50: Aeronautics :strong links with industry

When the UTC-Roberval Lab was created, back in 2000, by the merger of the LG2mS (Mechanical engineering and for Materials and Structures) and some other research units, it was placed under a joint hierarchy: UTC and the CNRS. So, what are key features of the Roberval research Lab? Firstly, we can cite the noteworthy, excellent reputation of the research scientists’ teams and the strong links they have built with a variety of industrial sectors.

50: Aeronautics :strong links with industry

From a “more electric” aircraft to an all-electric aircraft

Full Professor Vincent Lanfranchi - who has already received several " 'Best Paper' awards - is a senior lecturer-cum-research scientist at UTC. He heads, M2EI (Mechatronics, Energy, Electricity and Integration) one of the 5 research teams at the UTC-Roberval Laboratory and is currently examining, notably, the feasibility for an all-electric aircraft.

"T he Roberval M2EI research team, with 35 staff, comprising both tenured scientists and PhD students, is focussed currently on "everything to do with energy, electric and mechanical physics.

In short, issues with energy conversion processes, as embodied in actuators, generators or sensors but also questions of energy storage", explains Prof Lanfranchi. This sort of activity is to be found in macrosystems, such as locomotives, aircraft ... but also in microsystems, where, indeed we can be faced with micrometre scaled movements. Another strong feature of the M2EI team is its pluridisciplinarity, notably with it possessing additional proven skills in magnetic and thermal engineering, e.g., Alstom in railroad engineering, Safran Group in aeronautics and the Renault Group in car-manufacturing. Renault is one of the historic partners in particular in regard to projects for all-electric cars with some ongoing "joint theses" but also collaboration in the past. "I myself was one of the co-inventors with a patent claim registered for the Zoë electric propulsions unit" recalls Prof Lanfranchi, who now, with his scientist colleagues at M2EI is turning his focus to electric aircraft.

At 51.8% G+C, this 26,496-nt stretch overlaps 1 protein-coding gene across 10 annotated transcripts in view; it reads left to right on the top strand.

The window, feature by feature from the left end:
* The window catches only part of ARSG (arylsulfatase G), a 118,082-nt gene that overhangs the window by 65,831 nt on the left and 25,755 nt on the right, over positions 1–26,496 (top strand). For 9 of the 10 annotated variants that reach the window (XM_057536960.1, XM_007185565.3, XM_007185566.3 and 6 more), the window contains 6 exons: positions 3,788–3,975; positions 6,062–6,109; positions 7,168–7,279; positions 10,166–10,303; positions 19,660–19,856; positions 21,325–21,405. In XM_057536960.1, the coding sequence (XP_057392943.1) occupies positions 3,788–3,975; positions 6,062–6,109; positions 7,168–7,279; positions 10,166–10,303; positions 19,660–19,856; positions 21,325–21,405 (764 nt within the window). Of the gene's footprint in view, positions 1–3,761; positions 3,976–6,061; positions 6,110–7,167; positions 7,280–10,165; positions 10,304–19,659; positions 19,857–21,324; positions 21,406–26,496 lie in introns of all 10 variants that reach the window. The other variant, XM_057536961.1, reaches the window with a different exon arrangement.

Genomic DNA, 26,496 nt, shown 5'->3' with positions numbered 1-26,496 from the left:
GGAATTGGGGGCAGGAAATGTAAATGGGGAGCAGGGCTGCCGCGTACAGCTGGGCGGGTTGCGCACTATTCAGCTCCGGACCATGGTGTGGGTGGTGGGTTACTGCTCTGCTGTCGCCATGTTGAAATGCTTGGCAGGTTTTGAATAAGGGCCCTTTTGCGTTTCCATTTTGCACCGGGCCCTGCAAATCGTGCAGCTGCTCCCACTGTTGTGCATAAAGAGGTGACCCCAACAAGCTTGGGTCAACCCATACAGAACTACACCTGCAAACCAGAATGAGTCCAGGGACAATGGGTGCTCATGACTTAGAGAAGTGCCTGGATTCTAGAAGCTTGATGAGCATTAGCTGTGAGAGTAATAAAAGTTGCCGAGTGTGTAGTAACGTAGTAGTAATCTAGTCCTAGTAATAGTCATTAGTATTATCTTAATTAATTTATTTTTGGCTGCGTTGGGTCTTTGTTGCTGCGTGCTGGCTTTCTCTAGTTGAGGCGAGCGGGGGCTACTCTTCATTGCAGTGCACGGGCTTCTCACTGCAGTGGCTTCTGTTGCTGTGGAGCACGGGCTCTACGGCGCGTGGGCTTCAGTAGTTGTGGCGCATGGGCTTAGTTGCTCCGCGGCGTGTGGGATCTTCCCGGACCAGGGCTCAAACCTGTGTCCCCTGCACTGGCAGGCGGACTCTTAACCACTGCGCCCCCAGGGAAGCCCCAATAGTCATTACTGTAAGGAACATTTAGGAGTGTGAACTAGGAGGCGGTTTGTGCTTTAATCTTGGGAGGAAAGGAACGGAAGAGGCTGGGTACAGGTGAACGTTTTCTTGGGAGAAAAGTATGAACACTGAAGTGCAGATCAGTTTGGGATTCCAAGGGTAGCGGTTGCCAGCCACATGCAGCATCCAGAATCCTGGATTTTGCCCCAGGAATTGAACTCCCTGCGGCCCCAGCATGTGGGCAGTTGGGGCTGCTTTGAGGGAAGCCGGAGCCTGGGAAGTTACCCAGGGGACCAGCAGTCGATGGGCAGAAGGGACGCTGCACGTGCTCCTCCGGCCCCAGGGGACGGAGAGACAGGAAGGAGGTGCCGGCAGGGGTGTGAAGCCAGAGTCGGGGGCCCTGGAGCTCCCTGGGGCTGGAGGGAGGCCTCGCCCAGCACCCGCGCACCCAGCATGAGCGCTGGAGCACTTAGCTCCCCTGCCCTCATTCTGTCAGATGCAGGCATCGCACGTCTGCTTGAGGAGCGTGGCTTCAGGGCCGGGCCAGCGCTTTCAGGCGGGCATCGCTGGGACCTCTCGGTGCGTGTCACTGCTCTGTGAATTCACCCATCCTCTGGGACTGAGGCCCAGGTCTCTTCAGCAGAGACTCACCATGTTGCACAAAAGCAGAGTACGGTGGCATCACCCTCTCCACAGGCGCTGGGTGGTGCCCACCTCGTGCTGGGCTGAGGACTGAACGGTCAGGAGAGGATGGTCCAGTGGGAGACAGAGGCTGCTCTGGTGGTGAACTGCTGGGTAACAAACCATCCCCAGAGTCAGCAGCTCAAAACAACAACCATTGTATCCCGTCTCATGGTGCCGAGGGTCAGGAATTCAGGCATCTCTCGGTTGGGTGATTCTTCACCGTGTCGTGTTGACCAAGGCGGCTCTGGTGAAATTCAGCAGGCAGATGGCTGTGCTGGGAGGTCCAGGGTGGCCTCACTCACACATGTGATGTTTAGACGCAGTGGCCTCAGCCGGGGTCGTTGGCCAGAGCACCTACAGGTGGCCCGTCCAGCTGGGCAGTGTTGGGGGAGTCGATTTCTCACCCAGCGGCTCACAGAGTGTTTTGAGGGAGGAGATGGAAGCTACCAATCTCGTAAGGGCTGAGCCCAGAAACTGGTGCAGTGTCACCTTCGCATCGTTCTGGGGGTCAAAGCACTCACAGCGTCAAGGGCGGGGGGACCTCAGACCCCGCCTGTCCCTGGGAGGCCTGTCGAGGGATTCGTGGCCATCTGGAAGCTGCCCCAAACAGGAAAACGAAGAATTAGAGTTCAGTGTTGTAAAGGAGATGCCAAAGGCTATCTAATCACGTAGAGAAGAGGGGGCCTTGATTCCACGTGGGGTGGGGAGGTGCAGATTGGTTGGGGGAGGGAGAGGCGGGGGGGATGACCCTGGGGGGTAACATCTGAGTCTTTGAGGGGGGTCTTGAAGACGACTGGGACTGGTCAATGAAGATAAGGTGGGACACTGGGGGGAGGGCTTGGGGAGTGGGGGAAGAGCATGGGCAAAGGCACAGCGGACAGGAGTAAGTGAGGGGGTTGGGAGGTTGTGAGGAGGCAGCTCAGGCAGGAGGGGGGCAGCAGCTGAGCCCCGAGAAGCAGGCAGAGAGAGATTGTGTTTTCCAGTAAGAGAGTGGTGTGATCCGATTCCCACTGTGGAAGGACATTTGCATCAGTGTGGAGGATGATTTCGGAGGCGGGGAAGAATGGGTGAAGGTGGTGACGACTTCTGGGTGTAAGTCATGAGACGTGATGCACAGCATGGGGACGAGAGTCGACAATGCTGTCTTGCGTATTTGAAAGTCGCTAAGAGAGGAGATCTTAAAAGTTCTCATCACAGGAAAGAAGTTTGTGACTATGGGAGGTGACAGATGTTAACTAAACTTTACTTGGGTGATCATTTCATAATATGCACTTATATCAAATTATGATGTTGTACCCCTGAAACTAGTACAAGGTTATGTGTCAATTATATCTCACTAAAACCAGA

In the beginning, we talked a lot about "more electric" aircraft, "where the actuators that move and position the flight surfaces were fully mechanical devices. As aircraft bodies grew in size, the mechanical control systems becalmed increasing difficulty to maneuver for the pilots. At first we naturally turned to hydraulically assisted activators. But when electric technologies had become mature, the aircraft assembly companies saw a way here to benefit from increased safety factors by backing up the hydraulics with electric actuators", he underscores.

Today these aircraft companies are faced with a new challenge- designing and assembling tomorrow's airliners. The first question that comes to mind is - should we continue with the same geometry as today's classic wing-borne aircraft or could we shift to drone designs, for example. Prof Vincent Lanfranchi sees this later solution as valid in the mid-term prospects but other solutions are already on the drawing boards, because "we can divide the power needed to fly the machines, through an appropriate choice of the number of electric motors and propellers, battery-connected", he explains, adding enthusiastically "with an all-electric aircraft on the near horizon, we are in the same phase of exploration as the Wright brothers".